NFL.com polled players to rank the top 100 athletes in the game, and last week the final list was revealed. A league-high six Packers were ranked, so here’s the breakdown of each player and where they were voted.
99. Chad Clifton, LT: Two years ago many wondered whether Clifton had run his course in the NFL and was on his way out, but back-to-back stellar seasons proved his importance as Aaron Rodgers’ blindside protector. He was the sixth best tackle on the list and should have a year or two left playing at a high level.
96. Nick Collins, FS: One of the Packers’ biggest playmakers on defense was rewarded with a spot on the Top 100, and for good reason. With 17 interceptions and four touchdowns over the past three years, Collins has become one of the best coverage safeties in the league. Like Clifton, Collins was also ranked as the sixth best at his position.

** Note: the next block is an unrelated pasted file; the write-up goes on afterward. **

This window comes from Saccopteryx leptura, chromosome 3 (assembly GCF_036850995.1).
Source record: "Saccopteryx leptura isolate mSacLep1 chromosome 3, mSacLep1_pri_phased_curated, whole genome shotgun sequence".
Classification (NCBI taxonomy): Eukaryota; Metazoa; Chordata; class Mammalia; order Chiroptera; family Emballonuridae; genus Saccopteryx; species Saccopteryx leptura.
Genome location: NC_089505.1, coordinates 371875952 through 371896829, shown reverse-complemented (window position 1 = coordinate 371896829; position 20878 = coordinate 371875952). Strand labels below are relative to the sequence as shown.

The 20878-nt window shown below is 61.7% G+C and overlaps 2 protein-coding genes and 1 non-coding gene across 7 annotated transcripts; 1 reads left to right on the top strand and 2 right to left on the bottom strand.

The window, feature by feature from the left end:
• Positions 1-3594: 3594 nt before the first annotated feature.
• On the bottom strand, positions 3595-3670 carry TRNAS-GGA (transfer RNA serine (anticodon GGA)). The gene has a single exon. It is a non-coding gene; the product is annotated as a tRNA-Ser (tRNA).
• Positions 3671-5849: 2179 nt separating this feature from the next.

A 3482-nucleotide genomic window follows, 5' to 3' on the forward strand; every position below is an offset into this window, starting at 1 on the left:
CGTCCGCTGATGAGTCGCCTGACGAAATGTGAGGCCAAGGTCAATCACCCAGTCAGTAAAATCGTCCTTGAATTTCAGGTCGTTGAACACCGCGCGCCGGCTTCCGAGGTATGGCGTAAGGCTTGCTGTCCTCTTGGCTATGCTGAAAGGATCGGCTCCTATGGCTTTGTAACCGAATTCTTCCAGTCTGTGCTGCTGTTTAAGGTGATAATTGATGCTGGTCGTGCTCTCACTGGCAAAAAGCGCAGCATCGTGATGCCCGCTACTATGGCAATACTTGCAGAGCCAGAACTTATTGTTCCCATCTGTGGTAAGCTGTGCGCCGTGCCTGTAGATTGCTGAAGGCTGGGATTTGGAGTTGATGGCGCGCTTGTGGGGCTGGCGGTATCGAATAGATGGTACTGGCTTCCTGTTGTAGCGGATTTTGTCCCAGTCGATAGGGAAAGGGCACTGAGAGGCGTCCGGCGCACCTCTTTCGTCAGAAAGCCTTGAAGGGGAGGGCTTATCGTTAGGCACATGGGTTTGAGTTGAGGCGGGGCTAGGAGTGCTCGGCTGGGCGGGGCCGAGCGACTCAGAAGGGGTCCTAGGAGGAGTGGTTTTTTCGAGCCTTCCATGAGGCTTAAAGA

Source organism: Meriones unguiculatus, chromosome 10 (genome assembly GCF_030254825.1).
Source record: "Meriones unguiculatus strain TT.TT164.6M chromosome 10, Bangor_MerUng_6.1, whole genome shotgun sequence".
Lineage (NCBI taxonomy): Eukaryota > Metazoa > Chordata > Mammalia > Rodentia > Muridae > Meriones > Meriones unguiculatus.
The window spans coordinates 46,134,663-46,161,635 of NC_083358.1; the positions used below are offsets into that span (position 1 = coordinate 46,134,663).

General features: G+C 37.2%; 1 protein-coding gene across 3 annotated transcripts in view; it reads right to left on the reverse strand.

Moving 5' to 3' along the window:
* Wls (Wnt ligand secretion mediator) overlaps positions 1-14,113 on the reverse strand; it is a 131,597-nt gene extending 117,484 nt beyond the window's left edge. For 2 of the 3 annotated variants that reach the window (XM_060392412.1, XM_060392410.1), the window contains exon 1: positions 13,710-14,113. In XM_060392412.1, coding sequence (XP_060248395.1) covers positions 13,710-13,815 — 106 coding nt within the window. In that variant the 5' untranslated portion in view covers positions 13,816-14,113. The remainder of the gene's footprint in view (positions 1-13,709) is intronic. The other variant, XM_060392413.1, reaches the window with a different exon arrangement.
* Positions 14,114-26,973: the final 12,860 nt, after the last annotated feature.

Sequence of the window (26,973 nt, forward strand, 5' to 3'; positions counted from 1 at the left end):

81. B.J. Raji, NT:
In the wake of labor disputes and the reality that part of the 2011 NFL season may be lost, NFL.com has polled current players to rank the top 100 players in the league.
Sneaking on the bottom of the list at No. 99 was Packers’ left tackle Chad Clifton, one spot ahead of Washington quarterback Donovan McNabb.
The recognition came after a fantastic bounce-back season from the 11-year veteran, who was called for just one holding penalty and was in charge of Aaron Rodgers’ blind side during the Packers’ run to Super Bowl XLV.
It was quite the accomplishment for Clifton, who many believed was a thing of the past after the Packers selected offensive tackle Bryan Bulaga with their first round pick in the 2010 NFL Draft. Following a sub-par, injury-filled 2009, Bulaga was expected to challenge Clifton for the left tackle starting gig. Clifton eventually won the job, with Bulaga moving to right tackle.
Five members of the Green Bay Packers have been selected for the 2011 NFL Pro Bowl in Hawaii. Outside linebacker Clay Matthews, cornerback Charles Woodson, and safety Nick Collins were selected as starters for the NFC, while wide receiver Greg Jennings and left tackle Chad Clifton will come off the bench as reserves.
The Packers also had five alternates selected, including first alternates Aaron Rodgers and cornerback Tramon Williams. Wide receiver Donald Driver, inside linebacker A.J. Hawk, right guard Josh Sitton, and defensive tackle B.J. Raji will also serve as alternates.